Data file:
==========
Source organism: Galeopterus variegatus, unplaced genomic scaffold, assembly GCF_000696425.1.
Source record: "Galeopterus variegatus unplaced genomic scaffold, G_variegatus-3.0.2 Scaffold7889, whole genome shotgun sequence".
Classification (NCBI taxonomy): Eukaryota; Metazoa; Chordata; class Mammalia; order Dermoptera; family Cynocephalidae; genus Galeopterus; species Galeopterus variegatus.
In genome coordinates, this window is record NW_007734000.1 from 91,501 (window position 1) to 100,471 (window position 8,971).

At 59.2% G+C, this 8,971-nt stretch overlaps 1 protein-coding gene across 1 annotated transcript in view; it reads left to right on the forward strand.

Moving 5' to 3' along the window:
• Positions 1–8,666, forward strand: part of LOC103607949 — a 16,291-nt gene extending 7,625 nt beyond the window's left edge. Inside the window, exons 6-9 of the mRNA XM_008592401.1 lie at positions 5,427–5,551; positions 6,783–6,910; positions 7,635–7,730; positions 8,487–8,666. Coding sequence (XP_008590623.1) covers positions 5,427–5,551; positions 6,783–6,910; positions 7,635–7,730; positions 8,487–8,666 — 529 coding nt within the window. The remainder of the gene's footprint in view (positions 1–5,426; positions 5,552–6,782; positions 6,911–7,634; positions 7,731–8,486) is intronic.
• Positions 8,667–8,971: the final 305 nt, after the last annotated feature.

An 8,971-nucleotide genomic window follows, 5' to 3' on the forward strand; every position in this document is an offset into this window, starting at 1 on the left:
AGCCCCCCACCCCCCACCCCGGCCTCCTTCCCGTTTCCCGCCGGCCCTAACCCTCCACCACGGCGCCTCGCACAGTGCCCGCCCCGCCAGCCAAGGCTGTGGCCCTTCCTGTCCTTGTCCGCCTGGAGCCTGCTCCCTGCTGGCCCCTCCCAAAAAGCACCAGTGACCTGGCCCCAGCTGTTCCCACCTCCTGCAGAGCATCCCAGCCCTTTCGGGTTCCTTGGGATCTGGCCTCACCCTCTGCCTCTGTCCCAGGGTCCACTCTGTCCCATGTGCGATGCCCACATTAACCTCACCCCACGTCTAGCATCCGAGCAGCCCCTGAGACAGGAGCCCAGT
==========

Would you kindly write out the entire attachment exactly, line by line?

Source organism: Galeopterus variegatus, unplaced genomic scaffold, assembly GCF_000696425.1.
Source record: "Galeopterus variegatus unplaced genomic scaffold, G_variegatus-3.0.2 Scaffold7889, whole genome shotgun sequence".
Classification (NCBI taxonomy): Eukaryota; Metazoa; Chordata; class Mammalia; order Dermoptera; family Cynocephalidae; genus Galeopterus; species Galeopterus variegatus.
In genome coordinates, this window is record NW_007734000.1 from 91,501 (window position 1) to 100,471 (window position 8,971).

At 59.2% G+C, this 8,971-nt stretch overlaps 1 protein-coding gene across 1 annotated transcript in view; it reads left to right on the forward strand.

Moving 5' to 3' along the window:
• Positions 1–8,666, forward strand: part of LOC103607949 — a 16,291-nt gene extending 7,625 nt beyond the window's left edge. Inside the window, exons 6-9 of the mRNA XM_008592401.1 lie at positions 5,427–5,551; positions 6,783–6,910; positions 7,635–7,730; positions 8,487–8,666. Coding sequence (XP_008590623.1) covers positions 5,427–5,551; positions 6,783–6,910; positions 7,635–7,730; positions 8,487–8,666 — 529 coding nt within the window. The remainder of the gene's footprint in view (positions 1–5,426; positions 5,552–6,782; positions 6,911–7,634; positions 7,731–8,486) is intronic.
• Positions 8,667–8,971: the final 305 nt, after the last annotated feature.

An 8,971-nucleotide genomic window follows, 5' to 3' on the forward strand; every position in this document is an offset into this window, starting at 1 on the left:
AGCCCCCCACCCCCCACCCCGGCCTCCTTCCCGTTTCCCGCCGGCCCTAACCCTCCACCACGGCGCCTCGCACAGTGCCCGCCCCGCCAGCCAAGGCTGTGGCCCTTCCTGTCCTTGTCCGCCTGGAGCCTGCTCCCTGCTGGCCCCTCCCAAAAAGCACCAGTGACCTGGCCCCAGCTGTTCCCACCTCCTGCAGAGCATCCCAGCCCTTTCGGGTTCCTTGGGATCTGGCCTCACCCTCTGCCTCTGTCCCAGGGTCCACTCTGTCCCATGTGCGATGCCCACATTAACCTCACCCCACGTCTAGCATCCGAGCAGCCCCTGAGACAGGAGCCCAGT